Redwood City-Woodside Patch
by Paul Stewart
Former Secretary of State Condoleezza Rice is the clear favorite to take retiring Barbara Boxer’s Senate seat according to a recently released Field Poll.
Big problem: Rice has stated she isn’t seeking the office… but guess who’s rising in the esteem of the electorate? Our own Rep. Jackie Speier.
The poll listed Rice as the favorite among likely voters with State Attorney General Kamala Harris coming in second. Following thereafter were Rep. Loretta Sanchez; California Secretary of State Alex Padilla… and Jackie Speier. They came in with 64 percent, 61 percent, and 58 percent support, respectively, among party loyalists. (Note: Also mentioned positively were Rep. John Garamendi and former U.S. Rep. Jane Harmon.)
So, at the risk of pre-destiny, it sounds like it’s going to be Rice, Harris or Speier, though Sanchez has hinted she may indeed seek the Senatorial nod.
Pundits, however, are saying that with former L.A. Mayor Antonio Villaraigosa no longer a threat to her campaign, Harris is the prohibitive choice as Boxer’s inevitable successor. (BTW: Wouldn’t you like to meet a pundit some day? I would.)
But uncertainties abound. A significant faction of the state Democratic Party is still yearning for a Latino to get in the race. (SEE: Sanchez and Padilla.) And as the first major candidate for Boxer’s seat, Harris will face a prolonged period of scrutiny of her record by the media and political adversaries. Plus candidates like Speier have far more experience in D.C. than Harris – a significant factor in the minds of the CA electorate.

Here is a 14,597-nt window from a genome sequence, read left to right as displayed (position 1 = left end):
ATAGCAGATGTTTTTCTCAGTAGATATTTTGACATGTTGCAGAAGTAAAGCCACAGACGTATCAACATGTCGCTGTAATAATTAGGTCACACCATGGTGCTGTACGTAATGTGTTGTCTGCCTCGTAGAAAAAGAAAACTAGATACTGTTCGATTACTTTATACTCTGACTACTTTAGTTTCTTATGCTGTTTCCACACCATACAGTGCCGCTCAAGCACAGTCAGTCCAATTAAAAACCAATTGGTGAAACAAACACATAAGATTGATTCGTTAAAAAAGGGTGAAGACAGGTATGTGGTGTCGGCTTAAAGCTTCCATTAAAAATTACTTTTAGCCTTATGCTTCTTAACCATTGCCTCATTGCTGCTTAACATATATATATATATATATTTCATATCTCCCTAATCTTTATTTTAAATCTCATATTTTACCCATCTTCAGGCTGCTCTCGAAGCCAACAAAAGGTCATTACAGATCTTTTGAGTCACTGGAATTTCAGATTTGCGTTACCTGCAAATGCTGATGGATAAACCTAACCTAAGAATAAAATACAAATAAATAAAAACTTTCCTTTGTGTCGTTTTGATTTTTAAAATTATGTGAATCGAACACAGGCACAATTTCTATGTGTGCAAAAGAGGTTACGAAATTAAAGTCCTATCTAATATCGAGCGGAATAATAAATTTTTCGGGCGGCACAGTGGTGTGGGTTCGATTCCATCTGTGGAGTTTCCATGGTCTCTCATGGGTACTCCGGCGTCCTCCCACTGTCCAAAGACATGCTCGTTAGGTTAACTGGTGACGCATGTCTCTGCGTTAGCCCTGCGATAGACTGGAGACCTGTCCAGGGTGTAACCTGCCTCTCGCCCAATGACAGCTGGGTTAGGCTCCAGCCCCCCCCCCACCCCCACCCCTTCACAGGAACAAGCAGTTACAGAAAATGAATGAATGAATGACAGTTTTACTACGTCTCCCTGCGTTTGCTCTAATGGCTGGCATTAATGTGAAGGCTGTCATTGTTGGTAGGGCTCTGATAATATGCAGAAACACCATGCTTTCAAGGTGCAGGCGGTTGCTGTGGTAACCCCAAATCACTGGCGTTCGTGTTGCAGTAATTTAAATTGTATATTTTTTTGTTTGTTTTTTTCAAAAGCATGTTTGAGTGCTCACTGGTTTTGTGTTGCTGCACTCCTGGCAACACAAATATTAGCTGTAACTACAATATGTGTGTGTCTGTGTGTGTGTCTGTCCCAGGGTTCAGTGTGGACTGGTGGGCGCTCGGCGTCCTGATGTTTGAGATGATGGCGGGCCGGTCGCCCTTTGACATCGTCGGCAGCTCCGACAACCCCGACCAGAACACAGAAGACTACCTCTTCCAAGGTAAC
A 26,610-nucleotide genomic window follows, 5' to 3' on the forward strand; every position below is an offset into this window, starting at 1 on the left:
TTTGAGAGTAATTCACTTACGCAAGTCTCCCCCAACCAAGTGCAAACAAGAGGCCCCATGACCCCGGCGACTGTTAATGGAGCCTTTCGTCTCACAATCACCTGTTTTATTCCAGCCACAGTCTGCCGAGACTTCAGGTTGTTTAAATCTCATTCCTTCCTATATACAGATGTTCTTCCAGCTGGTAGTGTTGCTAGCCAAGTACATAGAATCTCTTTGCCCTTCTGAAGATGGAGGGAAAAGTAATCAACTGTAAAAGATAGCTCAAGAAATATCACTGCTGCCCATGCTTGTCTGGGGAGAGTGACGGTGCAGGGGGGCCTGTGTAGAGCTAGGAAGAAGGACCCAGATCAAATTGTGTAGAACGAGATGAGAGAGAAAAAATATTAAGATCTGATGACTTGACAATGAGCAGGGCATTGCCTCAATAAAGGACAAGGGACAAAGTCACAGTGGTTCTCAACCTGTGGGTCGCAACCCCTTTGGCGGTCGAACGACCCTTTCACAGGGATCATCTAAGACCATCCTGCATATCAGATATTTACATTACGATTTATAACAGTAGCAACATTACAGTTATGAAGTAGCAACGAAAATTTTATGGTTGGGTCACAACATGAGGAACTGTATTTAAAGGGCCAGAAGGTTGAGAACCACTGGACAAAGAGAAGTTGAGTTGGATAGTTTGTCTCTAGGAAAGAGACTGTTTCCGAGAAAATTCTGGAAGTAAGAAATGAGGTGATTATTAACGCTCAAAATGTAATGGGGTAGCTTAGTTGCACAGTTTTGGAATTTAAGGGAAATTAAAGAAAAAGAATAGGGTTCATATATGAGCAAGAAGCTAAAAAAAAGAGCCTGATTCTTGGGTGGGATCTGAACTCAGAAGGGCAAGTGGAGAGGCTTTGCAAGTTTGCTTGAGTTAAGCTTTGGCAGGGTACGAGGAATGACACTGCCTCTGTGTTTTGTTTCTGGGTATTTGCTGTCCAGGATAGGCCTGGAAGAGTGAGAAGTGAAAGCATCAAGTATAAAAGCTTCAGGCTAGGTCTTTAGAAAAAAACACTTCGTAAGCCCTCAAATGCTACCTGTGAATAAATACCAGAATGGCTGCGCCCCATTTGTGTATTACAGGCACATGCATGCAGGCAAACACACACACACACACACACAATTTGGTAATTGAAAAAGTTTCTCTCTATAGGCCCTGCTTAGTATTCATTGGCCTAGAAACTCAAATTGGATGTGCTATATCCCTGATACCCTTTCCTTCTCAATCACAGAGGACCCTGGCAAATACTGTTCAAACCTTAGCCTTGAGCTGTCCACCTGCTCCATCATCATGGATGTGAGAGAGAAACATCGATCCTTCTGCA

For example, one of those pundits observed, “She (Harris) has as much of a lock on this as Hillary Clinton had on the Democratic nomination for president in 2008.” Oops.
But how they will get elected is as important as who since only one in nine California voters speaks English (or limited English) and often has trouble finding election materials in their native tongue. This according to a new study from the Greenlining Institute.
The report found that online voter registration isn’t proving useful to voters with no or limited expertise in English. In fact, from April to November of 2014, just 1.4 percent of online registrations were in a language other than English. (This, no doubt, makes the ‘learn English’ crowd happy.)
Of course, not many in the mainstream population (much less the ‘No Hablo Inglis’ folks) knows that Californians can register to vote online in nine languages. Thus the turnout for Asian and Latino voters, the report found, is running between 11 and 15 percentage points lower than white and black voters.